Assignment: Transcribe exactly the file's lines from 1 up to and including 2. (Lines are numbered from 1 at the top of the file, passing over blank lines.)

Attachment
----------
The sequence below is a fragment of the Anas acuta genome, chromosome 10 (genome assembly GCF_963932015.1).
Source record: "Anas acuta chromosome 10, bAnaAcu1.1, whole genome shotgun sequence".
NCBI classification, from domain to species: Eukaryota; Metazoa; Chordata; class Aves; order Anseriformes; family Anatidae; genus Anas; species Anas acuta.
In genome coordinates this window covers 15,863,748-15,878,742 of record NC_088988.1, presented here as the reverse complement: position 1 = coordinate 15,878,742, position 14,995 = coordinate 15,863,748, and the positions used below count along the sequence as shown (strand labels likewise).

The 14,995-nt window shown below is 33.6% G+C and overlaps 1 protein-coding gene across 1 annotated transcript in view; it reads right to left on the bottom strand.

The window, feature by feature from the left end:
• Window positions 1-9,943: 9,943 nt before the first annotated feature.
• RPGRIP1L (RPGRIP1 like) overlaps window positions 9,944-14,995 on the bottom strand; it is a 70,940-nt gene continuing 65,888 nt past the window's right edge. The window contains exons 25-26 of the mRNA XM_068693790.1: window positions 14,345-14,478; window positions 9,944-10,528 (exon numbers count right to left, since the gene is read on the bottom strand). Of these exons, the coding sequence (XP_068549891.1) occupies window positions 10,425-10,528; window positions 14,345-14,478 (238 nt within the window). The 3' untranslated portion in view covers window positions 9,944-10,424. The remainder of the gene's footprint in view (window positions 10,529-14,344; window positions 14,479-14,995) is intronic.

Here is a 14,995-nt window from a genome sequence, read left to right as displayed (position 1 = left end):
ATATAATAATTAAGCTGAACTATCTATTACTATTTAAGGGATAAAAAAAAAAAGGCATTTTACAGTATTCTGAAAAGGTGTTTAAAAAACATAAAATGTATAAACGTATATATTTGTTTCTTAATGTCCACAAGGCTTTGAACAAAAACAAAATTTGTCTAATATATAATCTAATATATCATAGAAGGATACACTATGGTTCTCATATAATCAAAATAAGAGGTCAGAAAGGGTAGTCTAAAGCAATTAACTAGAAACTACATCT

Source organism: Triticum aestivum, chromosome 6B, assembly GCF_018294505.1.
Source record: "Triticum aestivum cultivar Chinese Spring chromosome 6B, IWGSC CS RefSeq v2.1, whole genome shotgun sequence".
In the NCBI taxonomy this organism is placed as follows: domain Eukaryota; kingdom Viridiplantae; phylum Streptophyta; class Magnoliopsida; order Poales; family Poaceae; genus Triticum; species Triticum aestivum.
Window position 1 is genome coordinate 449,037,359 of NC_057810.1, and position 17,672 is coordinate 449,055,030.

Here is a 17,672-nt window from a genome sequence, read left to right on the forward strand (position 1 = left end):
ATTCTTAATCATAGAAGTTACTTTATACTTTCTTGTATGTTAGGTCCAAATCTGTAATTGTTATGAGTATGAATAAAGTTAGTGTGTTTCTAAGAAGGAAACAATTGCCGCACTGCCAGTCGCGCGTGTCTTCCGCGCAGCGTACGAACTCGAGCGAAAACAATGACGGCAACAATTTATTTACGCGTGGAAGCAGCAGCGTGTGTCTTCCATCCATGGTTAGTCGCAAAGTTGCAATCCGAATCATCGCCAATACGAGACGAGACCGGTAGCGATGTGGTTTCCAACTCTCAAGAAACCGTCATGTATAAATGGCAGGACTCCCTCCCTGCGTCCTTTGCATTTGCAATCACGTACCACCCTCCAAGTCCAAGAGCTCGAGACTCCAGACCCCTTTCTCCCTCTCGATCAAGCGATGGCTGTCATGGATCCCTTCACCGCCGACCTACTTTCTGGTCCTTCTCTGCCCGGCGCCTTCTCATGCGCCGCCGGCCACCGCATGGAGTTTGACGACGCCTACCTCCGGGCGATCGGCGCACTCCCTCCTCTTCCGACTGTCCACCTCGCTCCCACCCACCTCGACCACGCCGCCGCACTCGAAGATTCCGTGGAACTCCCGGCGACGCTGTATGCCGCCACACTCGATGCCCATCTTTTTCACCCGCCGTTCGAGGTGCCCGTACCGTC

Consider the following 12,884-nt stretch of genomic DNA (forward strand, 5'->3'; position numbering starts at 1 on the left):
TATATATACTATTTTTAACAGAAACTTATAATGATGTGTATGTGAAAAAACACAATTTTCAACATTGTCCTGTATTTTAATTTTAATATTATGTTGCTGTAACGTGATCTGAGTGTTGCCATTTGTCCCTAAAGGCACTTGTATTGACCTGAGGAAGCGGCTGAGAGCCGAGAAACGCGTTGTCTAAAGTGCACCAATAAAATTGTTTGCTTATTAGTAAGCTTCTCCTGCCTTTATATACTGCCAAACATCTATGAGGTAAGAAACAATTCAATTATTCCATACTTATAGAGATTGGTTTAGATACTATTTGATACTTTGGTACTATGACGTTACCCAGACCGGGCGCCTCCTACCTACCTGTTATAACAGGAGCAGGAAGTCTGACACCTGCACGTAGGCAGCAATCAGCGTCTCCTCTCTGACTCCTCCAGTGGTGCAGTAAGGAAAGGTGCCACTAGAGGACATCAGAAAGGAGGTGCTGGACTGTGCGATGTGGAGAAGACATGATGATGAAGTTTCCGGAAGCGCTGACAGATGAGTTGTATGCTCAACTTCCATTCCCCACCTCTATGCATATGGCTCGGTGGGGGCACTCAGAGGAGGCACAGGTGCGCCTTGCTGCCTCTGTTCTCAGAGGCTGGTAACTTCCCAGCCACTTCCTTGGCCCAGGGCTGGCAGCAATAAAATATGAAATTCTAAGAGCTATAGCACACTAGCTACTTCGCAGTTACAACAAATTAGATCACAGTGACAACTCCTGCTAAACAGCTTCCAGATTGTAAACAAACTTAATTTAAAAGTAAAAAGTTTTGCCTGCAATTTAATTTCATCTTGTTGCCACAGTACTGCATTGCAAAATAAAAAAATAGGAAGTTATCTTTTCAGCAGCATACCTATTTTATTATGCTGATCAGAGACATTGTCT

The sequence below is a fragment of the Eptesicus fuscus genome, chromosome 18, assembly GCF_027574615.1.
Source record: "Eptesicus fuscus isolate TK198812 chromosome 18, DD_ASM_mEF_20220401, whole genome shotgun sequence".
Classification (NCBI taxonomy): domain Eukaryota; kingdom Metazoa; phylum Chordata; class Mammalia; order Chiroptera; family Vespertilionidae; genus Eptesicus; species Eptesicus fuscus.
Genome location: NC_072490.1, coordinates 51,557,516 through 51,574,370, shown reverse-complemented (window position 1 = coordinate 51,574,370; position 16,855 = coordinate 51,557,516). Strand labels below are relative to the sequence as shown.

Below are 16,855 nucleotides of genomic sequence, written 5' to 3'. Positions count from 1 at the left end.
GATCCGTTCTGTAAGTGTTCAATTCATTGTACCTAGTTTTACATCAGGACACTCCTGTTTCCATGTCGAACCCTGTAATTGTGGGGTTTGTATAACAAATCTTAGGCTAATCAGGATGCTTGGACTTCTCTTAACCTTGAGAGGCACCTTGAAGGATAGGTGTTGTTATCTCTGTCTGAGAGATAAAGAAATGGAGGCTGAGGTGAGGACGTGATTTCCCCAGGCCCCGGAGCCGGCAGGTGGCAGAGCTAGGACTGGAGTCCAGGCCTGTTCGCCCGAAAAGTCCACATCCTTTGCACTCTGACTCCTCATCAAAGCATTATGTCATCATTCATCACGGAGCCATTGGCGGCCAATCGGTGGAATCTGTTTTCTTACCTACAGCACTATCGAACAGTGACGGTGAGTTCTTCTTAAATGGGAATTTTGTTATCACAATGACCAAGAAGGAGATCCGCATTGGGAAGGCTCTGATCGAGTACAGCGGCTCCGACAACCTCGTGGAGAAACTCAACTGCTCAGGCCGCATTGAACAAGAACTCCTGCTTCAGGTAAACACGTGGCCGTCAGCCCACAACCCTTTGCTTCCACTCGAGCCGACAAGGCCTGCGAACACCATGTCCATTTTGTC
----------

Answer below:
The sequence below is a fragment of the Anas acuta genome, chromosome 10 (genome assembly GCF_963932015.1).
Source record: "Anas acuta chromosome 10, bAnaAcu1.1, whole genome shotgun sequence".